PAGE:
Communicate with your guests: if you plan on having your guests RSVP on your wedding website, you definitely don’t want all those responses and questions crowding your personal email. Use your wedding email address instead!

Into Paper Planners?

Write down your questions and thoughts. With so much to think about, it’s best to write literally everything down so you don’t forget! Check out our favorite notebooks and wedding planners!

BRIDE2BE Notebook | Take Note Leatherette Initial Notebook | Miss to Mrs. Bridal Planner | Love Never Fails Digital Planner | Sugar Paper Notebook | Panama Wedding and | Honeymoon Planner Set  | Starry Sky Metallic Wedding Planner | You and Me Gender Neutral Wedding Planner | I Do Bridal Journal

#2: Let’s talk numbers

Money isn’t the most exciting topic, but having a solid plan when it comes to your wedding budget will set you up for success. First, determine how much you have to spend, based on your families’ contributions and your own. Don’t assume anything, and be sure to have a conversation about specific numbers, so that everybody is in agreement. If you haven’t had that super fun conversation, make sure you do before attempting to create a budget.

If either of your parents are contributing any amount of money towards the wedding, you should definitely find out if there are any strings attached to their contribution. It’s important to ask and find out if things aren’t crystal clear. Even if it’s awkward, it’s best to get on the same page up front so that you can avoid arguments later when you’re well into the wedding planning.

be sure to budget regardless

If you are paying for the majority of the wedding yourselves (like we did), you still need to plan out a budget. Once you have a number, you can begin to establish your top priorities, where to save, and where to splurge. Once you have a budget set, you can move on to everything else, but make sure that you are always weighing your next decisions on the number you agreed to spend.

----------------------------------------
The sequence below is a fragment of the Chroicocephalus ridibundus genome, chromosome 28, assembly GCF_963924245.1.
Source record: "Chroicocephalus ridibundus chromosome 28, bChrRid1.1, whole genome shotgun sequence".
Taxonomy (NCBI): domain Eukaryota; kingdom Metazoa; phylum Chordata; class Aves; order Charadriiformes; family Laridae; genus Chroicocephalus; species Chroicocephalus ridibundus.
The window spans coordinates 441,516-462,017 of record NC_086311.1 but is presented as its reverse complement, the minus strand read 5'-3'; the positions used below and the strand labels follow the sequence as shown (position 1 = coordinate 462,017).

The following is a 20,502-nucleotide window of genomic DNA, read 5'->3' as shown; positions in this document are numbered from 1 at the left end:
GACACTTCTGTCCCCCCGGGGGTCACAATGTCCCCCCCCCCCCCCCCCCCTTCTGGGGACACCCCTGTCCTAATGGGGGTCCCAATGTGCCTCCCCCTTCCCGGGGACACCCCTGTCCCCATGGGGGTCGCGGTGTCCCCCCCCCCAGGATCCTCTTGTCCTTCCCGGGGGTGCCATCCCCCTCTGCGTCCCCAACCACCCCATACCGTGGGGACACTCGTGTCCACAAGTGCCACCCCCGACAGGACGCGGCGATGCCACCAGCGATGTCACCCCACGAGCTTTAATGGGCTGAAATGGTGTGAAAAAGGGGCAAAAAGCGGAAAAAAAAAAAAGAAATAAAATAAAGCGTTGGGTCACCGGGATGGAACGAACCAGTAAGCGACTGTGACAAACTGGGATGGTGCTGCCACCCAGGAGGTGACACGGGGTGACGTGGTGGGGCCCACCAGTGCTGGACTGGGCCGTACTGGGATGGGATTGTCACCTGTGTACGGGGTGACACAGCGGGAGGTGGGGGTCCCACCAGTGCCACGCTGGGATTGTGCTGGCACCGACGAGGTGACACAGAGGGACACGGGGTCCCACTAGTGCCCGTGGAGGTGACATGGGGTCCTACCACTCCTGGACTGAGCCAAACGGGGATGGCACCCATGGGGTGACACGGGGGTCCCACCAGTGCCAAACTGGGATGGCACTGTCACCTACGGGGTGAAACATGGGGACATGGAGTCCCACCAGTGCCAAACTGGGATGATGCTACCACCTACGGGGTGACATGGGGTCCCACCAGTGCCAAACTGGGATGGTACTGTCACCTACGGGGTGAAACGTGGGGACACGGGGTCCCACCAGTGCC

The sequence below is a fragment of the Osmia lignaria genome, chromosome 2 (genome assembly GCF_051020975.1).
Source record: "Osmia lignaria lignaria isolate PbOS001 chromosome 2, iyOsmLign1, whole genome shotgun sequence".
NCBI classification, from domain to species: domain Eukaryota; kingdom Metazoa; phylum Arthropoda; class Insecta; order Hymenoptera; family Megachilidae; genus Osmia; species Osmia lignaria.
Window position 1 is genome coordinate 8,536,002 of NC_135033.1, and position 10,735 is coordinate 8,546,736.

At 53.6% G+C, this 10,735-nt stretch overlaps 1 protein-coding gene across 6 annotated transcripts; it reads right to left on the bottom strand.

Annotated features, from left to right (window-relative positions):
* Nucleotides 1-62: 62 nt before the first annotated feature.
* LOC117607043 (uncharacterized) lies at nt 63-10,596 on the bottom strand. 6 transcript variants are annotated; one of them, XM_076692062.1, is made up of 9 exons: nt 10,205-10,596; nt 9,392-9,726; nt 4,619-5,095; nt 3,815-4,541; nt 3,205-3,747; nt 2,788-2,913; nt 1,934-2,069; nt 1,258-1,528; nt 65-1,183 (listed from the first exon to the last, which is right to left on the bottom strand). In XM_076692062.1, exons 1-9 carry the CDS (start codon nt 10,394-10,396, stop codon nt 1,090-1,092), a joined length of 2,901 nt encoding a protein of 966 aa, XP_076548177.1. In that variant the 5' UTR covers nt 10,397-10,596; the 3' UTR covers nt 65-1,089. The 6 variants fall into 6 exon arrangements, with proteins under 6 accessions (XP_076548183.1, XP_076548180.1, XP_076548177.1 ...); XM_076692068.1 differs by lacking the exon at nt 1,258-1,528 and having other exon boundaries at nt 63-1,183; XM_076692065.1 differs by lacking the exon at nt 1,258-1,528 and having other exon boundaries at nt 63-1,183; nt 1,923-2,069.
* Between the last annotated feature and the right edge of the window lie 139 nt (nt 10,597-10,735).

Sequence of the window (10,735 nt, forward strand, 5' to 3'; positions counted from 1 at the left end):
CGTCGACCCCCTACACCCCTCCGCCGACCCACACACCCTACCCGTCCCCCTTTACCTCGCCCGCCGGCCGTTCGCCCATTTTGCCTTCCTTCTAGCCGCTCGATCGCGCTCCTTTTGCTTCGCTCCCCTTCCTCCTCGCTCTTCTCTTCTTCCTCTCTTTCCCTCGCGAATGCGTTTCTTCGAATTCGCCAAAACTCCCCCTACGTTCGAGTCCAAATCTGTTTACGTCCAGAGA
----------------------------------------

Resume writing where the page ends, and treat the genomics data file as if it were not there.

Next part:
Not sure how to divvy up the funds? Individually list out your top three “musts” and your three “meh’s” or the things you can totally pass on. Whether it’s having an open bar, your perfect wedding dress, a certain DJ or band, or anything else, having this reference list will help you hone in on the details that really matter to you during the planning process.

Keep in mind that some wedding items are fixed expenses, while others vary based on headcount. For example, the cost of photography will be the same whether you have 50 or 100 guests. Be sure to keep in mind that the cost for the reception (items such as food and linens) will push you way over your limit if you end up inviting more guests than you’ve budgeted for.

#3: Pick a General Date Range

You’re engaged? Congratulations! When’s the wedding? JK – I know, I know, this question just made you cringe.

Your Personal Schedule & dates you probably didn’t think about yet

When you consider your personal schedule and the essential people in your wedding (family, besties, the bridal party) are there any no-go’s as far as a date? Is anyone serving in the military, an accountant, a student, or a teacher? Think of work schedules, vacation time, holidays, and yes, even football season (or whatever sport your family is obsessed with). Skip certain days and check this list of dates you might want to steer clear of when booking your wedding, and maybe even ask your VIP guests what their preferences are.